What started as a small gathering in a secluded clearing in the Pyrenees Shire in Victoria 20 years ago, the current incarnation of the Rainbow Serpent Festival features a four-day getaway for 10,000 likeminded souls looking to refresh themselves with offerings of music, art, sculpture, workshops, speakers, Aboriginal culture and food.
With the 2017 event marking the 20th anniversary, we tracked down Rainbow Serpent's Marketing & Communications Director, Tim Harvey, for a chin-wag.
What plans are in place to celebrate the 20th anniversary of Rainbow Serpent Festival?
[Tim] We’re all very humbled that we’ve made it to 20 years. The fact our festival has been a stable fixture in an industry known for its volatility is probably quite an achievement. We have a very loyal community to thank for that and a great bunch of people behind the scenes working their butts off each year to produce a world-class festival. We’re obviously putting in a lot of extra effort for RSF2017, so expect more stunning art, a special 20th anniversary exhibition and a heap of other tweaks and surprises that are top secret.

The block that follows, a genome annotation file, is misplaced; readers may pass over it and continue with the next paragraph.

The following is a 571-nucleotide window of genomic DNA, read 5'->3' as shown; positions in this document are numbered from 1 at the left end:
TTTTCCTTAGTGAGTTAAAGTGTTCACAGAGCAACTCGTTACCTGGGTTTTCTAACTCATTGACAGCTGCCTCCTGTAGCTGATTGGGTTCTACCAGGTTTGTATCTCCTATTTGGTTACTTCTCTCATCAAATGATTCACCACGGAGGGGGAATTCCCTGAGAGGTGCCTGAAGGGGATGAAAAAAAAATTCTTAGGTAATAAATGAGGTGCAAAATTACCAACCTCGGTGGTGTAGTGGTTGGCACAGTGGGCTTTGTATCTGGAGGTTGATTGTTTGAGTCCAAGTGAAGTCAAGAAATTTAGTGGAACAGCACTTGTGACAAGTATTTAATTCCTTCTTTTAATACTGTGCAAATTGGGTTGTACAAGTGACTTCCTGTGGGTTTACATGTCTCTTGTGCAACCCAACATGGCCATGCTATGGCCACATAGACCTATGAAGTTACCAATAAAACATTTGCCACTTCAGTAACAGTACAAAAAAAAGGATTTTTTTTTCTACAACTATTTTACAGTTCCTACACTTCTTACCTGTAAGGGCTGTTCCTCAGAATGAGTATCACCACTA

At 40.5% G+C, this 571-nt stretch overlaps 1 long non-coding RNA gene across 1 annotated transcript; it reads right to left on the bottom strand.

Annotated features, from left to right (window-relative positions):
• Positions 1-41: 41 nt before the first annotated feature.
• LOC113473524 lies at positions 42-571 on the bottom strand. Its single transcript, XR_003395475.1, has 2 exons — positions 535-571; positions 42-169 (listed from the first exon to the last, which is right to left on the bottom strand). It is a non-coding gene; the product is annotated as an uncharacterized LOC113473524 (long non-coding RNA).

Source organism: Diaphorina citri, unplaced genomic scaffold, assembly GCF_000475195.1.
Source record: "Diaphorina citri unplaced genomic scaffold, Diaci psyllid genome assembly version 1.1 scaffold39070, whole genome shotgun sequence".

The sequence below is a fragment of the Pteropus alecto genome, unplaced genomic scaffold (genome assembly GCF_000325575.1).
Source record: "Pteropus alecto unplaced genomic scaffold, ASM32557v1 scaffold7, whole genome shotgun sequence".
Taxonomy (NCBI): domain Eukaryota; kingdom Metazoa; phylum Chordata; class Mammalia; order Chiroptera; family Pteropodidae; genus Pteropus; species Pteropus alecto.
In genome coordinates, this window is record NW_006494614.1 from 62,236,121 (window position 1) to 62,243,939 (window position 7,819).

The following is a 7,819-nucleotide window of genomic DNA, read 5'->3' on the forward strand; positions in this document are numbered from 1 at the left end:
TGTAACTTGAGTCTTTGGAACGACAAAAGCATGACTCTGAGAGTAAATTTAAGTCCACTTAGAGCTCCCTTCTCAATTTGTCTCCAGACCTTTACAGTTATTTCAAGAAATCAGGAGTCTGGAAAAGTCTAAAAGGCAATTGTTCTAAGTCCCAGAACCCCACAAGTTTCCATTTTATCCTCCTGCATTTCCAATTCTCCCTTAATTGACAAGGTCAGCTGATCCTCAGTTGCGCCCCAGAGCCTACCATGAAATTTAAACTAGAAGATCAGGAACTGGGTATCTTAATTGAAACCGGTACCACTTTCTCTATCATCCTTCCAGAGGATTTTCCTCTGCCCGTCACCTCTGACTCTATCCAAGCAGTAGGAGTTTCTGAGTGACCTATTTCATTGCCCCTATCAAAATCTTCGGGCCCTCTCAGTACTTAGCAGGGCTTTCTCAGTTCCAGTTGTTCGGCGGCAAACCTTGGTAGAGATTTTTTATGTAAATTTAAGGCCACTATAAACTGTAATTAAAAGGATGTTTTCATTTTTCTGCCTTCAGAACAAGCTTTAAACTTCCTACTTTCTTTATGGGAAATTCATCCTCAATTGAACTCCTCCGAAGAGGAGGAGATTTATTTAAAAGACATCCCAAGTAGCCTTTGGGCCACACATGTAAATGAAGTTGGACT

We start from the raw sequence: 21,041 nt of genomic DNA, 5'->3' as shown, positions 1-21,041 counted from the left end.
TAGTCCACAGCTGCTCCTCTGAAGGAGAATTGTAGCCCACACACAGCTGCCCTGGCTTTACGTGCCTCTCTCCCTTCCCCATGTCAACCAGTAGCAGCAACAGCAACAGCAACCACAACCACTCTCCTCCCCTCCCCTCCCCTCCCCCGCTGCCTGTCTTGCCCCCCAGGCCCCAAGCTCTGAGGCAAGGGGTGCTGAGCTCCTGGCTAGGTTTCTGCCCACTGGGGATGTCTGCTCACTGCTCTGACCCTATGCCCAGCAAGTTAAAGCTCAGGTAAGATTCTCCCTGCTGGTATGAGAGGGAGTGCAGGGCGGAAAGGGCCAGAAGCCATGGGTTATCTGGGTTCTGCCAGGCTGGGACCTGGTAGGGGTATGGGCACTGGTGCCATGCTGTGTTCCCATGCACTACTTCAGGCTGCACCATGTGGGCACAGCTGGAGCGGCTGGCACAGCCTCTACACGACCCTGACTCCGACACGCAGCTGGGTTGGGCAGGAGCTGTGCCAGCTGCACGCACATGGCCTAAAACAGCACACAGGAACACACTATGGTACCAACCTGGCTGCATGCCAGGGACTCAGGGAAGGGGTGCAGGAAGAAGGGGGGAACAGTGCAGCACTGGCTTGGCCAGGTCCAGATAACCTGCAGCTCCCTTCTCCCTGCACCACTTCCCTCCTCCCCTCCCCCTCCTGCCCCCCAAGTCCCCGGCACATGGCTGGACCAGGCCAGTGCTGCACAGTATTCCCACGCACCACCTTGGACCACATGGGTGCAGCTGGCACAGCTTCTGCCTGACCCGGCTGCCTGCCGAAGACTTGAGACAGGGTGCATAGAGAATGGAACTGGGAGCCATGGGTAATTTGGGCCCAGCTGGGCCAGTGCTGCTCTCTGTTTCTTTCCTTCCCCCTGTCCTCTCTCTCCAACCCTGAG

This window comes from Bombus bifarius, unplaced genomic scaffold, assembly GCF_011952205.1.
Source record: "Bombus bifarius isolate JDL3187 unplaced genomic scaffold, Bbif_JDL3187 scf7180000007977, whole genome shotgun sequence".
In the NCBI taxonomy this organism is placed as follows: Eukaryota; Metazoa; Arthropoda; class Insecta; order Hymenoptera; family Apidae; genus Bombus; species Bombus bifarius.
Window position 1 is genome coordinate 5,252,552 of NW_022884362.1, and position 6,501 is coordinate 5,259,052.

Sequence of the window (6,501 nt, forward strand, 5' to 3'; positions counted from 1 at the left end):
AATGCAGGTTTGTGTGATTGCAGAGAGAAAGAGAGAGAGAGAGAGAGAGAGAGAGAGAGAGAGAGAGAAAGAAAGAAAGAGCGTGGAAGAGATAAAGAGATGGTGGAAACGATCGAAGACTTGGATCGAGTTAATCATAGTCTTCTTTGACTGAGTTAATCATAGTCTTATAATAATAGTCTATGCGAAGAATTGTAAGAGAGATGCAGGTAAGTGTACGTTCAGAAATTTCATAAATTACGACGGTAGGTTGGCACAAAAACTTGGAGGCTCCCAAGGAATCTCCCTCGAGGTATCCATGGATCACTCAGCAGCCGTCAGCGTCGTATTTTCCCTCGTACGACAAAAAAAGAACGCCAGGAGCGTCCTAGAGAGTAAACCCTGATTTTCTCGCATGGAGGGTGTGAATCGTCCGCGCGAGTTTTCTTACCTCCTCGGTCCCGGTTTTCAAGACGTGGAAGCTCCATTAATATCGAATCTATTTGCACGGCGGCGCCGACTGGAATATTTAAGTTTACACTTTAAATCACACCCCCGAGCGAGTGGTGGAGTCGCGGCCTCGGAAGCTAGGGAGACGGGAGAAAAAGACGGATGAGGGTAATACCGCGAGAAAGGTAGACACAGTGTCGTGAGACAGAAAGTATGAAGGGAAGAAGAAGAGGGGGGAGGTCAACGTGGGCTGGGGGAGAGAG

Given it's a significant achievement, how ecstatic/ proud is the RS team?
I think we’re all pretty excited we’ve made it to 20 years. We’re not really ones to wallow in pride. I think more than anything, we feel a significant expectation from our community to produce an amazing event in 2017 and we’re all working exceptionally hard to meet that expectation.
The community aspect of a 20-year festival… how has the relationship with the Lexton townsfolk and surrounding areas being fostered over time?
We had the benefit of starting off small within the Pyrenees Shire 20 years ago and we’ve enjoyed steady growth alongside our local community. I think the relationship works because our patrons are genuine, lovely people and we are serious about supporting a broad range of initiatives on a local level that result in tangible, positive outcomes. We’ve helped purchase fire trucks, swimming pool changing rooms and supported health initiatives and environmental work. Add to that the numerous community groups that help us stage the festival each year and you can begin to see that Rainbow is very much part of the Pyrenees Shire and our work extends far beyond the six days the festival runs.
In terms of punters attending, you would have people coming who are now second, almost third generation. To have that level of involvement must be pretty special?